This is the second in a series of articles from our #ePicLatvia trip organised by Hotel.info and the Latvian Tourist Association. This article is about our stay at Karosta Prison (located near Liepaja, Latvia) which is often cited as the world’s most unusual hotel.
Karosta Prison: the world’s most unusual hotel? There are not many hotels where you have to sign a disclaimer before your stay, but Karosta Prison is no ordinary hotel. Once a working prison for Tsarist, Lithuanian, Nazi and Soviet regimes for most of the 20th century, it now serves as a museum, attraction and hotel for people looking for an extreme adventure. The introduction of the gruesomely authentic “Behind the Bars” show enables visitors to experience the brutal realities of what life was like under the strict prison regime.
Karosta Prison promotes itself as “an opportunity to stay overnight on real prisoners’ benches and mattresses” and boasts that it is “unfriendly, unheated, uncomfortable.” It’s also supposedly haunted, and ghost tours are available along side moonshine brewing lessons and Soviet-style spy escape games. We were lucky (or unlucky) enough to spend the night there…
On our arrival we were met by a local thespian doing a very convincing impression of a psychopathic prison guard. He was joined by a team of equally stern looking prison officers, authentically reeking of vodka and looking ready to bark unreasonable demands. Although we were secretly thankful there were no stag parties on the show with us – we were told they specially selected a particularly burly and intimidating guard to ‘break’ the most macho groups of men.
The shouty actor informed us that we wouldn’t be allowed any of our personal possessions, and from now on we would be under their control. Every effort is made to make the experience as realistic as possible and when they hauled us outside at midnight for ‘grenade’ throwing practice, commanded us to do lengthy sets of press ups in the concrete yard and squat in excruciating stress positions for up to 10 minutes at a time it seemed a little too real.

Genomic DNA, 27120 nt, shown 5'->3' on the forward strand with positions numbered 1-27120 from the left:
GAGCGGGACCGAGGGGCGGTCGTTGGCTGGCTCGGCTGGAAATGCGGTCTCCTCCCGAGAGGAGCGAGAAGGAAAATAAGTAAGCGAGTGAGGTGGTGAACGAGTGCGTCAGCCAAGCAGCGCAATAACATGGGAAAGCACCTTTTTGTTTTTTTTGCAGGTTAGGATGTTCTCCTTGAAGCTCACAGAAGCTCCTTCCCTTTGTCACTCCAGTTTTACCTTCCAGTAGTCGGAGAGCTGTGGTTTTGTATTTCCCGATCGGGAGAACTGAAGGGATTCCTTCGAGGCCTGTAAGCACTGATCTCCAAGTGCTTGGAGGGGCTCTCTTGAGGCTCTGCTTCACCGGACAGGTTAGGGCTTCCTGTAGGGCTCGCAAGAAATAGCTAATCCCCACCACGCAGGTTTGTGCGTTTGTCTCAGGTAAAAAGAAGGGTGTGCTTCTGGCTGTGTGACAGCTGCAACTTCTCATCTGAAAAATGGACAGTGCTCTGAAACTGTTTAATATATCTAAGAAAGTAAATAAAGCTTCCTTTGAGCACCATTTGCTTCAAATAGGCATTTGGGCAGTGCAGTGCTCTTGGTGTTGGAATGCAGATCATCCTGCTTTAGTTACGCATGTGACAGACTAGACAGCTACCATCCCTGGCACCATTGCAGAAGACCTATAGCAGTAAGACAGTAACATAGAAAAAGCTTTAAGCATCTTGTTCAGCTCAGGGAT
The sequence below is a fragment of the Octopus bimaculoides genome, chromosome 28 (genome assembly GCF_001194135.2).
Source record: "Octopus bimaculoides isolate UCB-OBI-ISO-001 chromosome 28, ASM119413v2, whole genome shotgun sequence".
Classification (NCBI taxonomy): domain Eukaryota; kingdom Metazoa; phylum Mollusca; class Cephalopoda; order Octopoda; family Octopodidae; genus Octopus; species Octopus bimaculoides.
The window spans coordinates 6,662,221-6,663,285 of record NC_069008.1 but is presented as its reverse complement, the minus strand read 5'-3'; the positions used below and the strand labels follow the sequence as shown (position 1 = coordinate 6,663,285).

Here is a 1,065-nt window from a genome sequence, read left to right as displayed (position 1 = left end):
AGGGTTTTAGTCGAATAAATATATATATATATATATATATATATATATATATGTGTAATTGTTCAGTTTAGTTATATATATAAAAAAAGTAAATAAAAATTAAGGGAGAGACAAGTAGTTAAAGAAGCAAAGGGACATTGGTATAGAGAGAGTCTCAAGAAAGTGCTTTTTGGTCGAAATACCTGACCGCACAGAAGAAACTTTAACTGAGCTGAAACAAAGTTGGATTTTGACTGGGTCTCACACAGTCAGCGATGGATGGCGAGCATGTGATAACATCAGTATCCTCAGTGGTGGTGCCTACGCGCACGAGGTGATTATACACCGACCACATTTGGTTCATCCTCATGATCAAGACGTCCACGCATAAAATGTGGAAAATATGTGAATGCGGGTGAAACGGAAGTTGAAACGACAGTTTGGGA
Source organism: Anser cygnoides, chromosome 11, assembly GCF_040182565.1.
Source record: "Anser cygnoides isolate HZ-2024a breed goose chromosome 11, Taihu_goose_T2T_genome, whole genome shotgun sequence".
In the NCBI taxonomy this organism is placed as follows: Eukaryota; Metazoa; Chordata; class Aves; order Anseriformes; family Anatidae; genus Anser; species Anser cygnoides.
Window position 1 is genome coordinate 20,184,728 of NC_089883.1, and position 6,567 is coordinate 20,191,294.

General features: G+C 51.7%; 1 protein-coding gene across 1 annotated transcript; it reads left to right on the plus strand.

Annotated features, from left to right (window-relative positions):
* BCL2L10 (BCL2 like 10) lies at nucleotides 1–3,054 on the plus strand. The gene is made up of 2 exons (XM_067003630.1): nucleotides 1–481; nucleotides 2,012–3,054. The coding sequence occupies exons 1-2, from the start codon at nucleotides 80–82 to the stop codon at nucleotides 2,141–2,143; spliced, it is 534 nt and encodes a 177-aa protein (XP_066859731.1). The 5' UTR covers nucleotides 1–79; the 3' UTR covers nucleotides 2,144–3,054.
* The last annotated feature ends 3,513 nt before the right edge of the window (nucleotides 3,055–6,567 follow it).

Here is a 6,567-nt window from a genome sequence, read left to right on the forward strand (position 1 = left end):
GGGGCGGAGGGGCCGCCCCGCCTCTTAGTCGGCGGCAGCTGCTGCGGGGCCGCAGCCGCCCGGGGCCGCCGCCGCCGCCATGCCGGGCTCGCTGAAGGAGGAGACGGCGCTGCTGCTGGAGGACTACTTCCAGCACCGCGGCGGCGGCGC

At a couple of points during the night there was a drill command. We had a few seconds to find our shoes in a pitch black cell, followed by running in a claustrophobic gas mask and hazmat suit. When we were made to stand in ‘solitary confinement’ facing the wall as punishment for being too slow I started to think about about a thousand others places I’d prefer to be.
Our tasks before bed? An interrogation-style interview and a medical examination with the prison matron who poked oversized prop syringes into people’s backsides. This provided the night’s only light (and pretty funny) relief.
Then of course was the making of our beds. Or rather wooden planks. If they were not made to impossibly strict army codes, your fellow prisoners would also suffer. After accidentally dropping my sheet it was cruelly snatched away and both me and my unlucky cell mate were told we would have to sleep on the cold concrete floor instead.
When the show ended at 2.30am I eventually got my bedding back and at night time we slept on a plank, with a prison-thin mattress and blanket. Although ghosts didn’t keep me awake at night, the snoring of a presumably exhausted inmate definitely did. Anyway the place is creepy and scary enough without seeing the ghosts.
If you are a visiting ghost hunter then there are many tales of ghostly goings on – doors swinging open by themselves, light bulbs screwing out of their sockets by themselves and guests feeling a cold presence. The prison even appeared on the paranormal television reality series SciFi Channel’s Ghost Hunters International and they later judged it to be the most ‘active’ place they had ever investigated.
The next day we chatted to Karosta Prison’s manager, an intelligent gentle lady who admitted she hated spending any time at all in the prison. One of my first questions was what kind of people were attracted to this sort of experience. She said it was mostly stag groups, students, curious tourists and businesses looking for unusual team-building exercises. One Swedish man booked himself in for a week long stay to find out what it was like to spend time in prison. He managed to last just three days.
If you’re brave enough to stay the night in what we’d definitely call our most unusual hotel experience to date, then there are a number of options available. You can visit the prison and the museum with a tour (audio or guided), participate in the ‘Behind the Bars’ show (described above) or just stay the night in the cell (wooden plank and thin blanket will be very kindly provided!) For more information visit their website or call (+371 26 36 94 70). I would personally recommend combining it with a stay at Leipaja, at least that way you can recover from your prison experience by relaxing on the beautiful beach afterwards!